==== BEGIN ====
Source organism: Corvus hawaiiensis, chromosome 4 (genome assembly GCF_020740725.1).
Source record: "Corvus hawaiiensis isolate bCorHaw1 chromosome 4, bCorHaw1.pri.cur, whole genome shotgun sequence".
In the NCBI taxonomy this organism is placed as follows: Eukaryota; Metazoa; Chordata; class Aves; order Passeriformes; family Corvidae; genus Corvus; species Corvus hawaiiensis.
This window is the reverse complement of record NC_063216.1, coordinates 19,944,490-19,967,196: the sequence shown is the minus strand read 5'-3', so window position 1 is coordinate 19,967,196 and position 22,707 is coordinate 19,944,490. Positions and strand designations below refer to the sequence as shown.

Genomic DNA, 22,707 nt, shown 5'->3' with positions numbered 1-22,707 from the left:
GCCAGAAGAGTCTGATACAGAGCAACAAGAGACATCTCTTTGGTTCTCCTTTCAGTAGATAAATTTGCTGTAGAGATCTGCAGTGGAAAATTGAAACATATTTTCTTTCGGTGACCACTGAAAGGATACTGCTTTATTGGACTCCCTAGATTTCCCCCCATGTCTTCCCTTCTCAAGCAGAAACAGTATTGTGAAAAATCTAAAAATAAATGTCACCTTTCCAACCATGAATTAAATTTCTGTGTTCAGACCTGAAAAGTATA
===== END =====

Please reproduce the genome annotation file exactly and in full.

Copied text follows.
Source organism: Corvus hawaiiensis, chromosome 4 (genome assembly GCF_020740725.1).
Source record: "Corvus hawaiiensis isolate bCorHaw1 chromosome 4, bCorHaw1.pri.cur, whole genome shotgun sequence".
In the NCBI taxonomy this organism is placed as follows: Eukaryota; Metazoa; Chordata; class Aves; order Passeriformes; family Corvidae; genus Corvus; species Corvus hawaiiensis.
This window is the reverse complement of record NC_063216.1, coordinates 19,944,490-19,967,196: the sequence shown is the minus strand read 5'-3', so window position 1 is coordinate 19,967,196 and position 22,707 is coordinate 19,944,490. Positions and strand designations below refer to the sequence as shown.

Genomic DNA, 22,707 nt, shown 5'->3' with positions numbered 1-22,707 from the left:
GCCAGAAGAGTCTGATACAGAGCAACAAGAGACATCTCTTTGGTTCTCCTTTCAGTAGATAAATTTGCTGTAGAGATCTGCAGTGGAAAATTGAAACATATTTTCTTTCGGTGACCACTGAAAGGATACTGCTTTATTGGACTCCCTAGATTTCCCCCCATGTCTTCCCTTCTCAAGCAGAAACAGTATTGTGAAAAATCTAAAAATAAATGTCACCTTTCCAACCATGAATTAAATTTCTGTGTTCAGACCTGAAAAGTATA